The sound of a glockenspiel rose above the cacophony inside the “gymnatorium” in the Emily K Center. Children dressed in their concert clothes lined the bleachers, symphony players warmed up, and parents set up their recording devices (some scanning the room with their smart phones). But when William Curry jogged to the podium, a reverent silence magically replaced the noise and in a moment, music by Tchaikovsky (“Waltz” from Sleeping Beauty) filled the air.

This was a special occasion. Durham Symphony was celebrating with their 40th Anniversary Season; Kidznotes marked year six; and violinist Deborah Kim performed the first movement of Lalo’s Symphonie Espagnole. However, there were even more reasons to applaud.

Maestro Curry welcomed the audience. He talked about the first two ballet selections, explained the music, and retold stories about the composers and their works – all with the skill of an accomplished teacher.

Curry introduced the winner of the 2016 Concerto Competition, Kim. He praised her for her accomplishments, including her Carnegie Hall debut at the age of 15 (and chuckled as he said  “. . .and I made my debut at age 34.”) Specially dressed for the occasion, her hair in a ponytail, she looked poised and confident. With years of practice under her belt, Kim was completely prepared. More telling, her first notes, were perfectly in tune. She made the runs seem effortless, smiled during rests, and played lyrical statements with a beautiful, warm vibrato. Her young listeners were spellbound; parents were still – all the while under the watchful eyes of her teacher, Shelley Livingston. The audience stood and provided a thunderous applause. This was indeed, a proud moment.

There were more accolades to go around. Omar Ruiz-Lopez, a teaching artist for Kidznotes and a violinist in the orchestra, penned the next composition. Recognizing young talent, Curry urged Ruiz-Lopez to write something for the orchestra. Ruiz-Lopez drew from the wellspring of Latin music he knew as well as the fact that he plays multiple instruments. Ruiz-Lopez knows how to fill in the measures to make a piece work – one that also included parts for children from Kidznotes. The result was a lovely single-movement work entitled “Danza Carnaval.” Congratulations, Ruiz-Lopez!

Durham Public School Honors musicians performed on two pieces: Sibelius’ “Finlandia” and Rossini’s Overture to The Barber of Seville. It was thrilling to watch high school students play such high-level music. The orchestra also performed a Tchaikovsky march that Curry arranged and that was expertly conducted by Rashad Hayward, Kidznotes Advanced Ensemble conductor.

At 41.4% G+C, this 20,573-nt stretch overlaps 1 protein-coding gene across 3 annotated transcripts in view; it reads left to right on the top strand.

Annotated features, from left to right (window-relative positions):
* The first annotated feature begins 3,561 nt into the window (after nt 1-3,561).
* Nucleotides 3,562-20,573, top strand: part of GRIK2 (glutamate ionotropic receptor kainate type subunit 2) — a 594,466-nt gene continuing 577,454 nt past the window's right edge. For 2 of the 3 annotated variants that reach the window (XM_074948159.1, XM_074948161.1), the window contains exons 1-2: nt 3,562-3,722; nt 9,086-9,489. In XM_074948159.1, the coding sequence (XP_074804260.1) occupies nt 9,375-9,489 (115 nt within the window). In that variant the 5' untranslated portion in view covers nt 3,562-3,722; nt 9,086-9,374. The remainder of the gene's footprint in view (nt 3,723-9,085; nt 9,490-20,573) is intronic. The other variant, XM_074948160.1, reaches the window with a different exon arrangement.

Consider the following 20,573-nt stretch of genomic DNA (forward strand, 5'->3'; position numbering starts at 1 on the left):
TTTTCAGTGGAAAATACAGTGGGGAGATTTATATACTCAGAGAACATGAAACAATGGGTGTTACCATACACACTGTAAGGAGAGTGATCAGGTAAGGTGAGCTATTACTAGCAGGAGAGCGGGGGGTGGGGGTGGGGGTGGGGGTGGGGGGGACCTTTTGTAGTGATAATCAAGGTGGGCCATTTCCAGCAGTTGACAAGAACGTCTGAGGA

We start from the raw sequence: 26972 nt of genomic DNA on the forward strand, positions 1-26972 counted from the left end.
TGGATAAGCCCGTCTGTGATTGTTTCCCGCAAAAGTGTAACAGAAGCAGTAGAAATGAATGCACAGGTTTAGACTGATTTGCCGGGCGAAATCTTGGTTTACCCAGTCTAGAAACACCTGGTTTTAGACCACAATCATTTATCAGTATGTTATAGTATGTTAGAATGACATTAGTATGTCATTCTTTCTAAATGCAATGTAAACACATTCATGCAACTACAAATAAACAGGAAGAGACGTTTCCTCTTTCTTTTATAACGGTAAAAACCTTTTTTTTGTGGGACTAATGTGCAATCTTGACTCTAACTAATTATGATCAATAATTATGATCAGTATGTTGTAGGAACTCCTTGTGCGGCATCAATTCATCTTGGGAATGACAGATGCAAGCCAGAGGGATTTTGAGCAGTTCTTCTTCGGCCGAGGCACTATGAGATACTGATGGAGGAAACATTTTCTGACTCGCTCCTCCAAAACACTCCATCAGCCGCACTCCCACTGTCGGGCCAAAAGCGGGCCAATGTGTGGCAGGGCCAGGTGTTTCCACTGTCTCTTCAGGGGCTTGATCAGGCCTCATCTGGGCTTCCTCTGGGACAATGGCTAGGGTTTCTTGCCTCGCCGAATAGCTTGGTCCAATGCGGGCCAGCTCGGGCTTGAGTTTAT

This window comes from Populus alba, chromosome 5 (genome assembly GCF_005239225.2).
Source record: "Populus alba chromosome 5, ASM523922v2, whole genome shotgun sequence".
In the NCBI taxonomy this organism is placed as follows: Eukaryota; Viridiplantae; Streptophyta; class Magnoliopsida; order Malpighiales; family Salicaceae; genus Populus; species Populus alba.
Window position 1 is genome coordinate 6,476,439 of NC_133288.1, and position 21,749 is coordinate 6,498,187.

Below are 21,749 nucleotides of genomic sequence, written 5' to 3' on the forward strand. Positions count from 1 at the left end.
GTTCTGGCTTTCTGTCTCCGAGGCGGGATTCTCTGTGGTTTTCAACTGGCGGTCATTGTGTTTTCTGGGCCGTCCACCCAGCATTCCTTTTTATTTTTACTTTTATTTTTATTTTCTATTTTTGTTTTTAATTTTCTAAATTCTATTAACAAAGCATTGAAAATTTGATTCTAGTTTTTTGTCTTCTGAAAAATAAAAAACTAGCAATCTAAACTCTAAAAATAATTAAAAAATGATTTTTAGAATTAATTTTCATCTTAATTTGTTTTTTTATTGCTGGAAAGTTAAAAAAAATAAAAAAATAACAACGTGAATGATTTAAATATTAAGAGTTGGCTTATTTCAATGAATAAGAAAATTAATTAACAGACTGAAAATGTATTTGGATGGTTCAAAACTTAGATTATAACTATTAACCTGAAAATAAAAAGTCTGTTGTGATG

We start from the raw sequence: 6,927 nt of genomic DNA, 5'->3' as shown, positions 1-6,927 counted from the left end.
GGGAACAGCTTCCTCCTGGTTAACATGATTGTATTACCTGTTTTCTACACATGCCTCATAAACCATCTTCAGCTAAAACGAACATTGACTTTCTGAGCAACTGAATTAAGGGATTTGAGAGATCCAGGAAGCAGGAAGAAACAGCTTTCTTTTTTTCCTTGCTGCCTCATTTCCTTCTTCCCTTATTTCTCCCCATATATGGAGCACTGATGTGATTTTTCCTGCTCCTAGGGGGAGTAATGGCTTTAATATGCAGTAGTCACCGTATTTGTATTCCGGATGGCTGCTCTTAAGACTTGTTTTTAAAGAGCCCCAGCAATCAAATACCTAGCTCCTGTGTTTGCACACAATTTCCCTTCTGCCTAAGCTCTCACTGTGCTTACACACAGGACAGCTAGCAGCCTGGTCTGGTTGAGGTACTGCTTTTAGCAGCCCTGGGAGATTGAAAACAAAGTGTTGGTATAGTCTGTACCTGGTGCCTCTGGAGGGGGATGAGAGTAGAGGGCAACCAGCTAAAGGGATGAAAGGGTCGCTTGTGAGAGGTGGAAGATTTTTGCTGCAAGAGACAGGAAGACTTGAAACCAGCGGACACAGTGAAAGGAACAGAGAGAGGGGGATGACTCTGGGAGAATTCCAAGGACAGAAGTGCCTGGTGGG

It was truly an afternoon to celebrate. To our good fortune, we have artistic leaders that understand the importance of serving the community. We know that music helps develop character and nourishes brains without breaking bones, and we love hearing wonderful music. Yet we continue to believe that orchestras and music education can survive on a shoestring. Once again, I find myself standing on a soapbox. 

The acoustics and decor, perfect for a basketball game, doubled as a symphony hall. Accustomed to less than ideal venues, to not having a home of their own, these hometown musicians play because they love to perform and support the community. But the symphony members played as if they were in Meymandi Hall. They remembered being kids like the ones who sat with them side-by-side – hearts pounding, eyes focused and nervous systems completely alert.

Curry understood all of this. But candidly, he shared with the audience that the City of Durham contributes nothing to the orchestra, and that if it were up to him, all concerts would be free to the public. What our city fathers miss is that ticket sales and passing the hat pay only a fraction of the expenses; and the rewards for a thriving arts community do not appear in the lines of a ledger. However, thanks to many volunteers and private contributors, the Durham Symphony gets by for another year.  

The F.M. Kirby Foundation sponsored the Young Artist Competition and this Durham Symphony Concert.

Durham Symphony will perform Pops in the Park-Trinity Park on Saturday, May 7th at 5 p.m. See our calendar for more details.